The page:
By The Numbers: Matt Carpenter, Max Muncy, Christian Yelich
Remember when everyone was worried about Matt Carpenter?
Well, you can hardly be blamed if you don’t, as the scorching hot Carpenter slugged yet another dinger on Wednesday night, giving him five over his last six games. He’s up to 31 for the season, not only already a career-best, but tied for fourth overall in the league. Now boasting a .281/.393/.598 batting line, Carpenter is in the midst of his best career season at age 32.
But if we travel back to May 15th, Carpenter was spinning an entirely different narrative, slashing a miserable .140/.286/.272 with a 28.6% strikeout rate. Even knowing things should get better based on his 39.5% hard-hit rate and .178 BABIP, it was becoming increasingly difficult to remain confident that a turnaround was coming.
Of course, a turnaround is exactly what we got, but things have far exceeded even the most bullish Carpenter truther’s dreams. After flipping on that proverbial switch in mid-May, he’s batting a ridiculous .338/.438/.729 line while mashing 28 of his 31 bombs. The power is supported by a 55.3% hard-hit rate and 48.8% fly-ball rate, while the strikeout rate has dropped to a palatable 20.2% mark to go with a 14.9% walk rate. Over this span he’s arguably been the league’s best hitter, besting all comers with a .475 wOBA and 205 wRC+. Yes, better than Mike Trout, J.D. Martinez, Mookie Betts, and Jose Ramirez. For the overall season, Carpenter’s .429 xwOBA now ranks top-five among batters with at least 250 plate appearances.
Carpenter’s peripherals have often endeared himself to the sabermetrics community, but it hasn’t translated to particularly notable fantasy results since his breakout 2015 campaign. It’s safe to say he’s coming through in 2018, and while he’ll presumably slow his pace at some point, there’s little reason to doubt what Carpenter moving forward. Enjoy the ride, folks.
Let’s check in the future prospects of some other guys who have endured hot stretches this season.
Max Muncy is striking out 52% of the time over the last 14 days
Not too long ago, Muncy was the talk of the town, but regression may finally be taking shape for one of the year’s biggest surprise stories. Over the last 14 days, Muncy is batting a putrid .114/.184/.229, and if that wasn’t bad enough, he’s fanning at a cringe-worthy 52.6% clip. Yikes. Furthermore, given the acquisitions of Manny Machado and Brian Dozier, Muncy has also seen his spot in the batting order drop, failing to bat higher than sixth in August.
Of course, this is a small sample size, but it’s the latter part that might be the most concerning. With the Dodgers sporting so many quality offensive pieces these days, they don’t necessarily need to wait around to see if Muncy will turn this thing around. If this slump continues, he could find himself riding the pine more often than we would like.
At the same time, it’s hard to ignore just how good Muncy was in the first half. His .413 xwOBA still ranks among the best in the league, and a 47.2% hard-hit rate and .305 ISO is nothing to scoff at. His 27.9% HR/FB rate always screamed regression, given he’s previously never come close to that in either the majors or minors, but all that hard contact and a 44.3% fly-ball rate supports the notion that this season’s power binge isn’t a complete fluke. Even in the midst of this two-week slump, Muncy is still showing a 66.7% hard-hit rate.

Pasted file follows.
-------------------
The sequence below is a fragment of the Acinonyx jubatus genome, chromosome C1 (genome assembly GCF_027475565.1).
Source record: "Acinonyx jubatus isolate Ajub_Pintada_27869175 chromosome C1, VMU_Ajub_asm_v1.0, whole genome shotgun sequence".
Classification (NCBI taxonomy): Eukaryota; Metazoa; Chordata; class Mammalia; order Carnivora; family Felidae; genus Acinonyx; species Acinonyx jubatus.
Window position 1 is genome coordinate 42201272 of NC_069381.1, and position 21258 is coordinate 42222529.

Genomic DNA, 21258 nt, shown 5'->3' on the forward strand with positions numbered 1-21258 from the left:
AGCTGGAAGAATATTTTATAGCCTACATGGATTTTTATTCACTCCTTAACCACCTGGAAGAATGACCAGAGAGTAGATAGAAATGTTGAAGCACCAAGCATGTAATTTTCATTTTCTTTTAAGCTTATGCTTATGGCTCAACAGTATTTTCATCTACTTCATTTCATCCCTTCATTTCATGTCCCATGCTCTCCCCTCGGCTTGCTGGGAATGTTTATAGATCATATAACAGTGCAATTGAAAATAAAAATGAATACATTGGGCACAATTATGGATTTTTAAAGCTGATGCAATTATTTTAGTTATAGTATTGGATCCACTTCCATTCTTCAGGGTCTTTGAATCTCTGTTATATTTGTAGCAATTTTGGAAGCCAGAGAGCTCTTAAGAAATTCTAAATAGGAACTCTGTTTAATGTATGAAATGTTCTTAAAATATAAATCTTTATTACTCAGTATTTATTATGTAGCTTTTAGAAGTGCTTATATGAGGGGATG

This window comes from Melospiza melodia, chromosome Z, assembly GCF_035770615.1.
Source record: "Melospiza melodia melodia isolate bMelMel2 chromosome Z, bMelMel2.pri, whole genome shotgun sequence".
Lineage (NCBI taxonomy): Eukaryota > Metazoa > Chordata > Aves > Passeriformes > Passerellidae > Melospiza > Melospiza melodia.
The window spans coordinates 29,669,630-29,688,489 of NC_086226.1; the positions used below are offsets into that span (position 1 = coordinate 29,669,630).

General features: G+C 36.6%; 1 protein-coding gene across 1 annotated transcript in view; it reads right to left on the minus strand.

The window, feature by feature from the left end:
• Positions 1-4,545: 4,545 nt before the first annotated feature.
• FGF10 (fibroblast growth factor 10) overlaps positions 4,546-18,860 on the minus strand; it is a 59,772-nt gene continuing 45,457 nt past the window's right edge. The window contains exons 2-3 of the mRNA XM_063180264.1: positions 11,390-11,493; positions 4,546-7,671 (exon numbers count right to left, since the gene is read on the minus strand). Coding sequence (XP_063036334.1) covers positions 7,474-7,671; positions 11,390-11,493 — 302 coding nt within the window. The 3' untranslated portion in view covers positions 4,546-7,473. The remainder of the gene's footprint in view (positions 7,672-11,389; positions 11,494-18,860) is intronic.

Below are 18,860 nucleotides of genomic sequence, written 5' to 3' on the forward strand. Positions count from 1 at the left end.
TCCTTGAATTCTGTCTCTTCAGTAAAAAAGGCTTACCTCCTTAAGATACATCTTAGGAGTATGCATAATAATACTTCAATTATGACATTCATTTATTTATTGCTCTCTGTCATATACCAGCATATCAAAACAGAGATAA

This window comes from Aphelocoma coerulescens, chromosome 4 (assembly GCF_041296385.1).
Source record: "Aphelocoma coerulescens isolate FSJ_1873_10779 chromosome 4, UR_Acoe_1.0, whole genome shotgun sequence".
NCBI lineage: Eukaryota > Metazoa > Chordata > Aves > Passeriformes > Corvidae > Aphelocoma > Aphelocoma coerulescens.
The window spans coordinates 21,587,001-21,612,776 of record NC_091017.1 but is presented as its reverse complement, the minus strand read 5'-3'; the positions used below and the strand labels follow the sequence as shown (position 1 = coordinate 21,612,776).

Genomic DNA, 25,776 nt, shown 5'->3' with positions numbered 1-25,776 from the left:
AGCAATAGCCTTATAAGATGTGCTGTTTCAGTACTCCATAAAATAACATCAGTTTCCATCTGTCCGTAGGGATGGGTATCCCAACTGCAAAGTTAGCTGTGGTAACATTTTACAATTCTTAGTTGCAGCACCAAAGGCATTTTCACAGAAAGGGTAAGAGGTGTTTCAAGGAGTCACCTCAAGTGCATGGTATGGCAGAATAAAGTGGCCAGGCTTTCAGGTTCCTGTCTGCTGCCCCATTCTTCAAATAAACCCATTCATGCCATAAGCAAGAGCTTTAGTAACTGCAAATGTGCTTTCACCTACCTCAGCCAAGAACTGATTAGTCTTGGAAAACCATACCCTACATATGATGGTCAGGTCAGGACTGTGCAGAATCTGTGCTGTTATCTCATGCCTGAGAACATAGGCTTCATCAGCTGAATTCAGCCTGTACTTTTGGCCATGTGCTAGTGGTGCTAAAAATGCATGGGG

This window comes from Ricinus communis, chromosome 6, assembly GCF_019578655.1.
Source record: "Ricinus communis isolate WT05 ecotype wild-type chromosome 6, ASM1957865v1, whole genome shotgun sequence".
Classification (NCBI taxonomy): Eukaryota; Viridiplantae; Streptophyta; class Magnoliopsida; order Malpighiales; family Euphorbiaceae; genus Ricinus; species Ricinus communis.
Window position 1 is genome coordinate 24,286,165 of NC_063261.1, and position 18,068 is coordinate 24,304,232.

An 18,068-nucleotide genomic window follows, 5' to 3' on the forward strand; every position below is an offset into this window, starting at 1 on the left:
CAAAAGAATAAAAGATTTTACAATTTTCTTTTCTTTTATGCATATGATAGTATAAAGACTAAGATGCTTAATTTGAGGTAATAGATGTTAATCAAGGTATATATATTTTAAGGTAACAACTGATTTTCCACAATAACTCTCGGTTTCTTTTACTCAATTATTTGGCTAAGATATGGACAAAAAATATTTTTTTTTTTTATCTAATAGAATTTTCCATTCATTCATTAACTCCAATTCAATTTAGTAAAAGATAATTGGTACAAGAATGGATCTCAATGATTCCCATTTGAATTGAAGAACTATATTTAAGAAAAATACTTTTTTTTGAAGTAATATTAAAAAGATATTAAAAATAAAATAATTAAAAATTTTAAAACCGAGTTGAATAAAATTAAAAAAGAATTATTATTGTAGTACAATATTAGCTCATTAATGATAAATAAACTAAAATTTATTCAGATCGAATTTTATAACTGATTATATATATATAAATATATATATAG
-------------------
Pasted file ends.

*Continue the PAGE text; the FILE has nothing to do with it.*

Perhaps the truth lies somewhere in the middle, which was arguably the expectation all along. Given the influx of talent, Muncy’s situation is riskier than it was a month ago, and it’s probably too late to sell in most leagues. Still, it’s hard to see the Dodgers totally pushing him aside, and at the very least, he should remain a solid source of power as long as he keeps up the high hard-hit rate. But the days of Muncy-mania may sadly be in the rear-view mirror.
Christian Yelich is posting the highest wOBA of the second half (.552)
While the defacto second half hasn’t been kind to Muncy, the opposite has been the case for Yelich. Yelich has put up a league-best .552 wOBA since the All-Star break, mashing seven home runs over that span. The result has been a ridiculous .438/.464/.863 slash line over 84 plate appearances.
Not surprisingly, these eye-popping marks have been aided by a .509 BABIP, but overall we have to be pleased with what Yelich has accomplished over the first four-plus months of the season. A trendy draft pick upon joining Milwaukee and their hitter-friendly ballpark, Yelich may still be hitting more ground balls than we would like (54.5%), but otherwise, it’s hard to nitpick what he’s accomplished. He’s batting a cool .322/.383/.540 with 79 runs, 18 home runs, 60 RBIs, and 14 stolen bases — a true five-category threat.
In particular, the power has been encouraging, as he’s already matched his home run total from 2017, and is showing the highest hard-hit rate (46.8%) and ISO (.219) of his career. There hasn’t been a huge disparity between his home/road dingers (11 have come at home), but considering that’s as many as he hit at Marlins Park all last season, the new digs could be having a positive effect.
That said, in spite of all the improvements, the lack of fly balls puts a cap on Yelich’s power levels. But much like the Red Sox’s Andrew Benintendi, it’s the whole package that makes Yelich valuable, and he’s everything we hoped for and then some. And don’t look now, but he’s producing a promising 38.1% ground-ball rate this month. If that keeps up — look out.